I’ll check back in another month and let you know if anything’s changed, except I have a feeling we’ll be cutting out alcohol next and I may be incarcerated for cousinicide.

We’ve told ourselves we’ll treat ourselves, sometime, somewhere.  If we’ve been good.

I’ve decided I need concrete goals; ‘somewhere, sometime’ is not a reward, it’s just teasing.

BTW – I did my research and everyone says I won’t notice the lack of sugar after a few weeks.  5 weeks on, I’m telling you THEY LIE!


About Bea Turvey apprentice author and witch

I am a wild-haired author who cannot stop writing. The writing process is not a task for me. It is an extension of myself. When I write, I lose myself as easily as if I slipped into the story for a swim. Writing became a serious part of my life in Decmber of 2009. Unless you're reading this in 2017 it wasn't that long ago, and the bug hit me hard and fast. My first novel, Banished, was published in March 2010 and is available at http://www.amazon.co.uk/Banished-ebook/dp/B008PGM4TQ/ref=sr_1_1?ie=UTF8&qid=1361913026&sr=8-1. If you read it, or anything else I've written, I hope you'll post a review and let me know why you liked it - or even why not!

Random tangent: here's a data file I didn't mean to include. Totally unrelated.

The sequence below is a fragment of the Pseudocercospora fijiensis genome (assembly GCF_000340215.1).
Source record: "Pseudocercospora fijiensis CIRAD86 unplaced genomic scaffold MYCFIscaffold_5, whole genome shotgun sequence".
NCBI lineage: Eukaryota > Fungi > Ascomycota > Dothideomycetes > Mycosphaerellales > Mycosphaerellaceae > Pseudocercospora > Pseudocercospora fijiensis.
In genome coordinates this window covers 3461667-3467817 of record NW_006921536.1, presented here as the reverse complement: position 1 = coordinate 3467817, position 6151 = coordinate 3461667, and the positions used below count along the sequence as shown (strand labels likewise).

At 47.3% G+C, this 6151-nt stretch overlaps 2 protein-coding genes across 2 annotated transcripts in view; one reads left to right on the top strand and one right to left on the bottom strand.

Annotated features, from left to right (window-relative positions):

This entry was posted in Health and Lifestyle and tagged , , , , . Bookmark the permalink.

4 Responses to ‘Patience is bitter…

  1. Cousin says:

    Your cousin is grateful for her partner in crime. If I am found dead you know who made murdered me!

  2. eddy furlong says:

    Ah bitter pill it is, The howl for all his tethers remains a bold challenge. The morning ritual is the same, morning coffee is such sweet sorrow that I always say goodbye till it be morrow.

Please Leave a Reply

Fill in your details below or click an icon to log in:

WordPress.com Logo

You are commenting using your WordPress.com account. Log Out /  Change )

Google+ photo

You are commenting using your Google+ account. Log Out /  Change )

Twitter picture

You are commenting using your Twitter account. Log Out /  Change )

Facebook photo

You are commenting using your Facebook account. Log Out /  Change )


Connecting to %s